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Personal Identity, Minimalism, and Madhyamaka

Personal Identity, Minimalism, and Madhyamaka Centre for Applied Philosophy and Public Ethics, Charles Sturt University I The diachronic problem of personal identity is the problem of specifying what it is that makes a person the same person over time. Contemporary Western philosophical theories of diachronic personal identity have tended to be constructed in terms of a quest for the unity relation for persons.1 To specify the unity relation for persons is to specify the relation between person-stages occurring at different times in virtue of which they are all stages of one and the same person. We may think of personstages as temporal slices of persons, or, alternatively, as temporal slices of the biographies of persons. Either way, there are quite a number of theories on offer as to what the unity relation for persons consists in. These theories can all be classified, however, as being instances of two general types. The first, and currently most popular, type of theory of personal identity holds that the unity relation between personstages can be specified in terms of a relation that does not itself presuppose identity. This is what Parfit calls ``Reductionism'': Reductionism: Personal identity just consists in the holding of certain facts that can be http://www.deepdyve.com/assets/images/DeepDyve-Logo-lg.png Philosophy East and West University of Hawai'I Press

Personal Identity, Minimalism, and Madhyamaka

Philosophy East and West , Volume 52 (3) – Jan 1, 2002

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Publisher
University of Hawai'I Press
Copyright
Copyright © 2002 University of Hawai'i Press.
ISSN
1529-1898
Publisher site
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Abstract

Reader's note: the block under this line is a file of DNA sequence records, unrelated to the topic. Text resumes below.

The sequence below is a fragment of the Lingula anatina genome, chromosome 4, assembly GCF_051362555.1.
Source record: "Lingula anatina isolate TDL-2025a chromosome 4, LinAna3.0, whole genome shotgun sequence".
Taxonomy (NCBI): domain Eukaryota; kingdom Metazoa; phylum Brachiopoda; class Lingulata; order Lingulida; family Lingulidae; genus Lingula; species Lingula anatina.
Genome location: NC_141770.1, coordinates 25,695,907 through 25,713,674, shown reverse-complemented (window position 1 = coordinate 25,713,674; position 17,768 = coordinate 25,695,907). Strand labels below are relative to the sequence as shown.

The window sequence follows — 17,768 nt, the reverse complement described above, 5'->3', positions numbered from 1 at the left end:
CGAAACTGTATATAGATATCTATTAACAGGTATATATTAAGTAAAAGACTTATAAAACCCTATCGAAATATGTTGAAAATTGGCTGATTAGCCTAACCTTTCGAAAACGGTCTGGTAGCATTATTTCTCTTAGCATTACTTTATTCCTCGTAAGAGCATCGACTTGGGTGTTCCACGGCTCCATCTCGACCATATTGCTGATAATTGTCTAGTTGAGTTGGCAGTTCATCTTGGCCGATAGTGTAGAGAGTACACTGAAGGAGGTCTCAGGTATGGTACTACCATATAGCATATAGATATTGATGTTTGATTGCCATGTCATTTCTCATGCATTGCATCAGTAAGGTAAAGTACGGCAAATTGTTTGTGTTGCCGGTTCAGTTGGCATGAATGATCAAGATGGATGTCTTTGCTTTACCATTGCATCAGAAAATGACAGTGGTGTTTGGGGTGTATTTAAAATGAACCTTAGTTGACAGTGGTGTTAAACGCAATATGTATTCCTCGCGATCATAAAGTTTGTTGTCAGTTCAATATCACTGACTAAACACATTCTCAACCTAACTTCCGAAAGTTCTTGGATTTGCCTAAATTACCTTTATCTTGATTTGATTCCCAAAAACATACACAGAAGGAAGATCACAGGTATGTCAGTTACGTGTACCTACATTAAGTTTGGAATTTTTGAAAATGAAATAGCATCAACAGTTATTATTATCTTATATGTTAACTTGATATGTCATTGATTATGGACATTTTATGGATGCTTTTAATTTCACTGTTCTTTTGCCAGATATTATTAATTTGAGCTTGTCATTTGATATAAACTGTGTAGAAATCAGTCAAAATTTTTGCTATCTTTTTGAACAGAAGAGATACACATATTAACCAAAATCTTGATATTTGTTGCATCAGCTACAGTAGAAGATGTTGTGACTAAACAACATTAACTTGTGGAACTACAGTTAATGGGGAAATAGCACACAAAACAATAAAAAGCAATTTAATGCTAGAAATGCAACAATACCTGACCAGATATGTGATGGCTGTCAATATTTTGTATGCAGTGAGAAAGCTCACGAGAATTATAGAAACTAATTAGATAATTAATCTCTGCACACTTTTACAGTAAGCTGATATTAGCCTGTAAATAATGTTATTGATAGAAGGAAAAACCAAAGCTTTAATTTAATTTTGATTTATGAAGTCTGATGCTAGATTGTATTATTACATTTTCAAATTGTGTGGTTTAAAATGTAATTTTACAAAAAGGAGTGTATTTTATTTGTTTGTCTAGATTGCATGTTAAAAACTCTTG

Centre for Applied Philosophy and Public Ethics, Charles Sturt University I The diachronic problem of personal identity is the problem of specifying what it is that makes a person the same person over time. Contemporary Western philosophical theories of diachronic personal identity have tended to be constructed in terms of a quest for the unity relation for persons.1 To specify the unity relation for persons is to specify the relation between person-stages occurring at different times in virtue of which they are all stages of one and the same person. We may think of personstages as temporal slices of persons, or, alternatively, as temporal slices of the biographies of persons. Either way, there are quite a number of theories on offer as to what the unity relation for persons consists in. These theories can all be classified, however, as being instances of two general types. The first, and currently most popular, type of theory of personal identity holds that the unity relation between personstages can be specified in terms of a relation that does not itself presuppose identity. This is what Parfit calls ``Reductionism'': Reductionism: Personal identity just consists in the holding of certain facts that can be

Journal

Philosophy East and WestUniversity of Hawai'I Press

Published: Jan 1, 2002

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